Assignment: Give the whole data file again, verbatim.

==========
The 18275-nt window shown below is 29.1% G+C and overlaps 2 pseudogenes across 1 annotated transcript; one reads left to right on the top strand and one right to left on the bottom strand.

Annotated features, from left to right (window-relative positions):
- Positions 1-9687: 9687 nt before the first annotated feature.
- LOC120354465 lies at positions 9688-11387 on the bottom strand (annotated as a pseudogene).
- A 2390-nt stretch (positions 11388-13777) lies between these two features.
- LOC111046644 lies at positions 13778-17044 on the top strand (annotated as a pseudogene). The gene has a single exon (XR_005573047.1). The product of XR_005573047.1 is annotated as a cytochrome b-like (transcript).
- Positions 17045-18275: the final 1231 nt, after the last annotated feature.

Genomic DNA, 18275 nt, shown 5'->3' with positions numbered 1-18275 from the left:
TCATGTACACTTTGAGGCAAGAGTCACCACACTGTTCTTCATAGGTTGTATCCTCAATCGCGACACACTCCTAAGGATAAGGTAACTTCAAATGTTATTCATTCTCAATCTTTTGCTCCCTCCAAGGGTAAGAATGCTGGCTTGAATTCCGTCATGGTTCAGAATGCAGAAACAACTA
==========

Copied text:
The 18275-nt window shown below is 29.1% G+C and overlaps 2 pseudogenes across 1 annotated transcript; one reads left to right on the top strand and one right to left on the bottom strand.

Annotated features, from left to right (window-relative positions):
- Positions 1-9687: 9687 nt before the first annotated feature.
- LOC120354465 lies at positions 9688-11387 on the bottom strand (annotated as a pseudogene).
- A 2390-nt stretch (positions 11388-13777) lies between these two features.
- LOC111046644 lies at positions 13778-17044 on the top strand (annotated as a pseudogene). The gene has a single exon (XR_005573047.1). The product of XR_005573047.1 is annotated as a cytochrome b-like (transcript).
- Positions 17045-18275: the final 1231 nt, after the last annotated feature.

Genomic DNA, 18275 nt, shown 5'->3' with positions numbered 1-18275 from the left:
TCATGTACACTTTGAGGCAAGAGTCACCACACTGTTCTTCATAGGTTGTATCCTCAATCGCGACACACTCCTAAGGATAAGGTAACTTCAAATGTTATTCATTCTCAATCTTTTGCTCCCTCCAAGGGTAAGAATGCTGGCTTGAATTCCGTCATGGTTCAGAATGCAGAAACAACTA